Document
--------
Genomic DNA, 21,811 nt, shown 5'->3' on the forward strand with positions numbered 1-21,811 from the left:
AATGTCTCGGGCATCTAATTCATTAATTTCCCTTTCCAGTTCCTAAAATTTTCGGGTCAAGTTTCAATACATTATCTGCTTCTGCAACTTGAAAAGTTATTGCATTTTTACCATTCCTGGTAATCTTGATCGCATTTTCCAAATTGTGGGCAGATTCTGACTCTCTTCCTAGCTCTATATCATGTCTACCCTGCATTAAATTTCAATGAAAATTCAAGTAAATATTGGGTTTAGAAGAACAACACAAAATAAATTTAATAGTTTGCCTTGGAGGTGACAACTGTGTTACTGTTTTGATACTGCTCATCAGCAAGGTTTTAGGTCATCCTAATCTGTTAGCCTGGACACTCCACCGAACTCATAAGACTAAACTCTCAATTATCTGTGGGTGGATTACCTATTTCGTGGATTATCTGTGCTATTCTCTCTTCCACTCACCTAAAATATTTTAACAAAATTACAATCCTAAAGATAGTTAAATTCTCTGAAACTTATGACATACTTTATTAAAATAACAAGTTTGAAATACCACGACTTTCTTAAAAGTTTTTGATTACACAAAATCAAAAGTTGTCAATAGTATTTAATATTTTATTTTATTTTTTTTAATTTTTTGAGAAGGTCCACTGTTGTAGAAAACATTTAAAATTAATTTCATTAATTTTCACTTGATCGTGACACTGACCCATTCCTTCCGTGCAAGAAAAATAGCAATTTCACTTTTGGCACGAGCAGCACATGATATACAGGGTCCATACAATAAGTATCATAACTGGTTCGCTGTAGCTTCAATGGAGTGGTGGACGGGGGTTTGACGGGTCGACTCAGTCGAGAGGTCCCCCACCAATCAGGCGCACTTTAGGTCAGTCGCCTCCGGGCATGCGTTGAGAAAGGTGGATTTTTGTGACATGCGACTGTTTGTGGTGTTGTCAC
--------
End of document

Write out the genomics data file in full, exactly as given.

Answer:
Genomic DNA, 21,811 nt, shown 5'->3' on the forward strand with positions numbered 1-21,811 from the left:
AATGTCTCGGGCATCTAATTCATTAATTTCCCTTTCCAGTTCCTAAAATTTTCGGGTCAAGTTTCAATACATTATCTGCTTCTGCAACTTGAAAAGTTATTGCATTTTTACCATTCCTGGTAATCTTGATCGCATTTTCCAAATTGTGGGCAGATTCTGACTCTCTTCCTAGCTCTATATCATGTCTACCCTGCATTAAATTTCAATGAAAATTCAAGTAAATATTGGGTTTAGAAGAACAACACAAAATAAATTTAATAGTTTGCCTTGGAGGTGACAACTGTGTTACTGTTTTGATACTGCTCATCAGCAAGGTTTTAGGTCATCCTAATCTGTTAGCCTGGACACTCCACCGAACTCATAAGACTAAACTCTCAATTATCTGTGGGTGGATTACCTATTTCGTGGATTATCTGTGCTATTCTCTCTTCCACTCACCTAAAATATTTTAACAAAATTACAATCCTAAAGATAGTTAAATTCTCTGAAACTTATGACATACTTTATTAAAATAACAAGTTTGAAATACCACGACTTTCTTAAAAGTTTTTGATTACACAAAATCAAAAGTTGTCAATAGTATTTAATATTTTATTTTATTTTTTTTAATTTTTTGAGAAGGTCCACTGTTGTAGAAAACATTTAAAATTAATTTCATTAATTTTCACTTGATCGTGACACTGACCCATTCCTTCCGTGCAAGAAAAATAGCAATTTCACTTTTGGCACGAGCAGCACATGATATACAGGGTCCATACAATAAGTATCATAACTGGTTCGCTGTAGCTTCAATGGAGTGGTGGACGGGGGTTTGACGGGTCGACTCAGTCGAGAGGTCCCCCACCAATCAGGCGCACTTTAGGTCAGTCGCCTCCGGGCATGCGTTGAGAAAGGTGGATTTTTGTGACATGCGACTGTTTGTGGTGTTGTCAC